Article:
Archive | September, 2011

Look at what you want, not at where you are

29 Sep

“Stop worrying where you’re going
Move on
If you can know where you’re going
You’re gone
Just keep moving on”
— Dot, Sunday in the Park With George

I’m leaving Berkeley a week from today, and I’m way less anxious about it than I thought I would be. The act of moving itself is stressful, but the idea of being in a new place no longer fills me with dread. I’m ready to go—not just to adjust to life in LA, but to deal with the feelings of loss that come from leaving a place I’ve lived for seven years. Ask me how I feel next Thursday, I guess. Right now I’m strangely calm.

Also, I turned 25 on Tuesday. The day passed without incident. It’s just another arbitrary designation of time passing. It means as much as you let it mean.

And I’m choosing an uncharacteristically zen approach to all of it: the move, the aging, the uncertainty about my future. It’s time to embrace this time in my life as a period of transition, to not think about the path to success as a straight line. I’m giving myself the freedom to meander a bit in the hopes that I’ll eventually end up where I want and need to be. It’s not easy, and it’s not instant: I can’t expect to stumble into my ideal self. The more I relinquish control and allow for failure, the less I worry about actually failing.

This goes against my standard approach. Cynicism has often been a comfort to me. On a practical level, you’re never disappointed when you (vaguely) hope for the best and (concretely) expect the worst. And I have, for a long time, maybe for always, outlined all my aspirations with the caveat that they were unlikely goals. But really, who can tell? It’s too soon to know where I’m going to end up, and as long as I’m moving in some direction, I can’t be too down on myself for not being there yet.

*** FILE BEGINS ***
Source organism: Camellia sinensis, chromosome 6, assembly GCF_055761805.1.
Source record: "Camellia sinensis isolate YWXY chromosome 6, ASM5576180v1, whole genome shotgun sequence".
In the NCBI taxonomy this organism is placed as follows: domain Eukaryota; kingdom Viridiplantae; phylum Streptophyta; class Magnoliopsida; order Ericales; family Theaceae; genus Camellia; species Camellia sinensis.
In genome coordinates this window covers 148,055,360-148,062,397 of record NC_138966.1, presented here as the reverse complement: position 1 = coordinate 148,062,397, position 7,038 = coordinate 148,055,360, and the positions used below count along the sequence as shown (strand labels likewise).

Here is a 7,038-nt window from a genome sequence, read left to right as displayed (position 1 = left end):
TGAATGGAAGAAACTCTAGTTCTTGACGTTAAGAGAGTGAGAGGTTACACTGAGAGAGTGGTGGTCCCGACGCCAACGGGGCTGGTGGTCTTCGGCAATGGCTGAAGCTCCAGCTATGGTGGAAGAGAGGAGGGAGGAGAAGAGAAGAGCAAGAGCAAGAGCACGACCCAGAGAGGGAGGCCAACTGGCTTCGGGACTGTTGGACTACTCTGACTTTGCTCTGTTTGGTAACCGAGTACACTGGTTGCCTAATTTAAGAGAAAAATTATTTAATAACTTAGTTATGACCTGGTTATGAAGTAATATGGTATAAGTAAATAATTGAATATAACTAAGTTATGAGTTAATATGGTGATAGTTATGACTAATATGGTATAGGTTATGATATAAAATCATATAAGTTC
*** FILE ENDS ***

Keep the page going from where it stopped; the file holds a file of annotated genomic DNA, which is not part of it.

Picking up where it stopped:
At the same time, I have to allow for the possibility of disappointment. It’s not a matter of assuming it will happen so much as knowing that it’s out there. I think I can temper my expectations with realism without killing my enthusiasm, and that’s the real key. Finding motivation when you’re a neurotic person can be tough—or rather, it’s easy to find reasons not to try. You imagine the negative outcomes, and when you picture everything that can go wrong, it’s hard to make the effort. Sometimes, it’s close to impossible.

I’m writing this here even though it’s very personal. Not in the sense that it embarrasses me, but that these are very much my feelings. I’m not sure anyone else will get anything out of it, which is OK, I guess. You don’t have to read it.